I am reading Roland Barthes ‘Camera Lucida’ at the moment, although I think I might need to re-read it as soon as I reach the last page at this rate. My rusty little brain is not coping so well with its intellectual depth.


He describes the way we engage with photographs in a very interesting way. How one person might look at a photograph and enjoy it for a number of different reasons – you might be interested in the historical or cultural context of the picture, what it tells you about people and places either from the past or from the present. It might be an aesthetic interest; compositionally, artistically or intellectually. You might have some or all of these, you might understand and connect with the photographer’s intention, share affinity, empathise, sympathise with it. All these connections that you might make with a picture, that makes it meaningful and/or enjoyable to you.

And this will be the case in nine hundred and ninety-nine photographs.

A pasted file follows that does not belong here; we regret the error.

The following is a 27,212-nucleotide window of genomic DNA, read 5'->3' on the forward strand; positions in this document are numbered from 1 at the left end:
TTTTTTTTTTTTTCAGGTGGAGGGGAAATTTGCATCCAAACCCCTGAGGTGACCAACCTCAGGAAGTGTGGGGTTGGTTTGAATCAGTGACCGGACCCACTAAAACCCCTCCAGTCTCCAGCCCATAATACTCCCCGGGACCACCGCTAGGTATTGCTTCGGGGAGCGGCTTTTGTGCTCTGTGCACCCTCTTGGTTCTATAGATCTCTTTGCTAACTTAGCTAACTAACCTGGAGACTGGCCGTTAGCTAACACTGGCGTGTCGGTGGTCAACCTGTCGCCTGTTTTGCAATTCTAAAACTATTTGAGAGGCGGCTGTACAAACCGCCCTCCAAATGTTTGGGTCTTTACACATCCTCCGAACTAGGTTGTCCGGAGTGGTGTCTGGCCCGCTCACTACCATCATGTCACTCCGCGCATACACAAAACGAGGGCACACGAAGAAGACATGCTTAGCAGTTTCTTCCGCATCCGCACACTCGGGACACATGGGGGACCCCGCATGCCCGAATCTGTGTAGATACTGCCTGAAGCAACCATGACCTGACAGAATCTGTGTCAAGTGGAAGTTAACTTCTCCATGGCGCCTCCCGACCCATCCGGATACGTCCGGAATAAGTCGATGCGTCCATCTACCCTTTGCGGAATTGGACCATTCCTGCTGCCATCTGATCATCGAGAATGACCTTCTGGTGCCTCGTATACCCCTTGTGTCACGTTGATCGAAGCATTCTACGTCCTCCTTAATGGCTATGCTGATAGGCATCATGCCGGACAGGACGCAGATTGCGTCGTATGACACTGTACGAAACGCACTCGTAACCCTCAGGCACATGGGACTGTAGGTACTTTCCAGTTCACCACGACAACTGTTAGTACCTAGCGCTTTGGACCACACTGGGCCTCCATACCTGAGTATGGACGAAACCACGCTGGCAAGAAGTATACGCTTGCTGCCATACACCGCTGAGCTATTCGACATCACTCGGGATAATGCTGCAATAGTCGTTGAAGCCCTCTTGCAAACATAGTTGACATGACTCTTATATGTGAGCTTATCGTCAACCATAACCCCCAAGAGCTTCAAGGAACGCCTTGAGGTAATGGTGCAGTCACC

The one thousandth photograph will be the one that ‘wounds’ you. Punctures you inexplicably. Connects to some visceral part of your being and your reaction to it will be from your core – the desire and the pain – that you do not experience with the other nine hundred and ninety-nine. Whilst you might share a common affinity of understanding and appreciation with all of those, everyone’s experience of the one that wounds is unique.


Made me think two things.

1. Pictures are just like people.


2. I need to take better pictures.

One Reply to “Love and Lucida”

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